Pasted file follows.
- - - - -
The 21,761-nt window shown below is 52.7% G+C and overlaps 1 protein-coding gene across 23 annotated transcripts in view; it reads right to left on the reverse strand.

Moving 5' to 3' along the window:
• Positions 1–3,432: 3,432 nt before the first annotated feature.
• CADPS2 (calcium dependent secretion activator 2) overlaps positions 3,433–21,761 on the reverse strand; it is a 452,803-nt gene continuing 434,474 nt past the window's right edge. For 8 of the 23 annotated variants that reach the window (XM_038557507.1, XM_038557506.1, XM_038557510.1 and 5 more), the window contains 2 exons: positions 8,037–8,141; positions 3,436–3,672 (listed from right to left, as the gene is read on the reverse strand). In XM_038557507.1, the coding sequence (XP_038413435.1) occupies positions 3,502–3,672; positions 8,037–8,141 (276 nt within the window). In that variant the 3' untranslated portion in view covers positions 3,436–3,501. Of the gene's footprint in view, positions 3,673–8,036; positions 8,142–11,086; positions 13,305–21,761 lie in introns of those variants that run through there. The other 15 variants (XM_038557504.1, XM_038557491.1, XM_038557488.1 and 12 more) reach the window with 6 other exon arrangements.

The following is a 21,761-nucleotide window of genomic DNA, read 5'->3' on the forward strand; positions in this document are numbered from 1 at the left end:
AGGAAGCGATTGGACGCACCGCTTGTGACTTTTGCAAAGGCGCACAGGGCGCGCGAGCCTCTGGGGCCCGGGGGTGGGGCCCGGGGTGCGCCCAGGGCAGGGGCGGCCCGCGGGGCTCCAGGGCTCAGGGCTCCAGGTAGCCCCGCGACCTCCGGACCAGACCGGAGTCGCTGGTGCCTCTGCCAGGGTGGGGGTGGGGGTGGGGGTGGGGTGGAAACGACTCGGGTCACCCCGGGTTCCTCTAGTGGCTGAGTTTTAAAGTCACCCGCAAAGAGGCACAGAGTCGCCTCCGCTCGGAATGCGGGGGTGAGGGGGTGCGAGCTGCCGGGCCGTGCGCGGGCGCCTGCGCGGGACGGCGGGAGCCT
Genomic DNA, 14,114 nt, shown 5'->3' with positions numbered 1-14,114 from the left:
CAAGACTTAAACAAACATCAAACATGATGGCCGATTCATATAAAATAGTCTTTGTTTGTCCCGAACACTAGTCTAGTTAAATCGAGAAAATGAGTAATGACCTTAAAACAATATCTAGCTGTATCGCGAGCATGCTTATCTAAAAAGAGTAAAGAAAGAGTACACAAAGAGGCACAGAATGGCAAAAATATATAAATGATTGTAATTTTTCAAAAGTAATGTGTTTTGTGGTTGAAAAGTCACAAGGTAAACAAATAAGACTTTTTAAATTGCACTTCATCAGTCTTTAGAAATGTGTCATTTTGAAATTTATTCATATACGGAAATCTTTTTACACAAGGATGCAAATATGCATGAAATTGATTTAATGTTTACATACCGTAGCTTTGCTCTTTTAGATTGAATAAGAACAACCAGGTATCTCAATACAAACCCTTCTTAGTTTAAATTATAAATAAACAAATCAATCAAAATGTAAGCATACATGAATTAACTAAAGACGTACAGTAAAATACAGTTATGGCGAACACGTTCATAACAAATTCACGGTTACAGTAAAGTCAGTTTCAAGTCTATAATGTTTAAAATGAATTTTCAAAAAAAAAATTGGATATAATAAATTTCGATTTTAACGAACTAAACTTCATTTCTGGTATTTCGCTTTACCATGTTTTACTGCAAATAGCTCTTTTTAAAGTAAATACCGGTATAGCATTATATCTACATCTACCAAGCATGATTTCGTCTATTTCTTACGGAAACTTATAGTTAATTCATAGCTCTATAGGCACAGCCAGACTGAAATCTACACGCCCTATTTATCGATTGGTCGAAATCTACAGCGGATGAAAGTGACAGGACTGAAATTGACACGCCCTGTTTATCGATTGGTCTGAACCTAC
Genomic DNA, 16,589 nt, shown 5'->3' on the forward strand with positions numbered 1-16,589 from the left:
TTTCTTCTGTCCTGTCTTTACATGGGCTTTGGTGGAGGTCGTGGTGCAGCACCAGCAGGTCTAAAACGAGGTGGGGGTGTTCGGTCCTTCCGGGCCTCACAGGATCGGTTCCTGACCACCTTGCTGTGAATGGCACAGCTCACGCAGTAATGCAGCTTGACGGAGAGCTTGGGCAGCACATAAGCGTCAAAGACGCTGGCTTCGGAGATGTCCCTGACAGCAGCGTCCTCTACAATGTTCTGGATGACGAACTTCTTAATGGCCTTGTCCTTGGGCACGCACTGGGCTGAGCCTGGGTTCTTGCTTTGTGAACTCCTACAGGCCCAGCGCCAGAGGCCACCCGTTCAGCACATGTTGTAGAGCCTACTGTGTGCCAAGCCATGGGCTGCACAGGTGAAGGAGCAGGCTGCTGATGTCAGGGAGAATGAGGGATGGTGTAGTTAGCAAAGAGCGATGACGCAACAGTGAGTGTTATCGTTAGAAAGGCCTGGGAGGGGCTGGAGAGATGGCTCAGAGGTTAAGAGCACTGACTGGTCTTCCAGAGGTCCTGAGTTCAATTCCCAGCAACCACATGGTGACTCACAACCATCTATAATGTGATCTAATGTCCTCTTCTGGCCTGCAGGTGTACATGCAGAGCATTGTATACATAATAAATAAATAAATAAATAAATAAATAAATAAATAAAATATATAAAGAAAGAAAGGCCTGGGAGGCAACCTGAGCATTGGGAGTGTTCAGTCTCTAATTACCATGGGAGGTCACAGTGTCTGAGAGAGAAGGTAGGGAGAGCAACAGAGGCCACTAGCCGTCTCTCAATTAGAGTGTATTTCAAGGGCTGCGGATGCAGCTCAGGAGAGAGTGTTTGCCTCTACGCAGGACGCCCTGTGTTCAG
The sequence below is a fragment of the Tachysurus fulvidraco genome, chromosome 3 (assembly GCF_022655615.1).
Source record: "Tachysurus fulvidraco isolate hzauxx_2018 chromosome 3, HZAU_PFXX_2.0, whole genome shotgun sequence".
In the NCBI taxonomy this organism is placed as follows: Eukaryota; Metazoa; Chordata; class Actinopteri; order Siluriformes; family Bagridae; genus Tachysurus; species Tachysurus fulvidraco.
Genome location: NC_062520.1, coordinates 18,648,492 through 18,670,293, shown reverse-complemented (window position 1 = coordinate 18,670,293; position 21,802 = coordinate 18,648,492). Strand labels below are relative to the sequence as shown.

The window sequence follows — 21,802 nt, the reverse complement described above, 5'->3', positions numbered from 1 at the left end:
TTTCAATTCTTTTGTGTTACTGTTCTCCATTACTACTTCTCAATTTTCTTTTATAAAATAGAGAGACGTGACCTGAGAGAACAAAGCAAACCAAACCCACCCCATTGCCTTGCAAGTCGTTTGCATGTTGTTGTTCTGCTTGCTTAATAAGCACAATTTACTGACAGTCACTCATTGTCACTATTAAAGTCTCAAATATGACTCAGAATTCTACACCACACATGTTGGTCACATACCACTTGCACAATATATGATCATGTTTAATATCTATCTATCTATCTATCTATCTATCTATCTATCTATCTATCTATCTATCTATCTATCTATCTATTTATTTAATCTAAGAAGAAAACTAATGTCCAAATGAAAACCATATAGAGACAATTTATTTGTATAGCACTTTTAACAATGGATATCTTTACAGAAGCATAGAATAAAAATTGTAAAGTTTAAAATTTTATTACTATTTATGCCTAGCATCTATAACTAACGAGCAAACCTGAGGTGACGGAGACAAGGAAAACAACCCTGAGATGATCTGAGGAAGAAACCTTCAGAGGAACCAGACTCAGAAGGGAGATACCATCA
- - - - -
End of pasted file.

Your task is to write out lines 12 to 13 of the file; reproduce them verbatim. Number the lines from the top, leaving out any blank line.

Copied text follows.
Source record: "Tachysurus fulvidraco isolate hzauxx_2018 chromosome 3, HZAU_PFXX_2.0, whole genome shotgun sequence".
In the NCBI taxonomy this organism is placed as follows: Eukaryota; Metazoa; Chordata; class Actinopteri; order Siluriformes; family Bagridae; genus Tachysurus; species Tachysurus fulvidraco.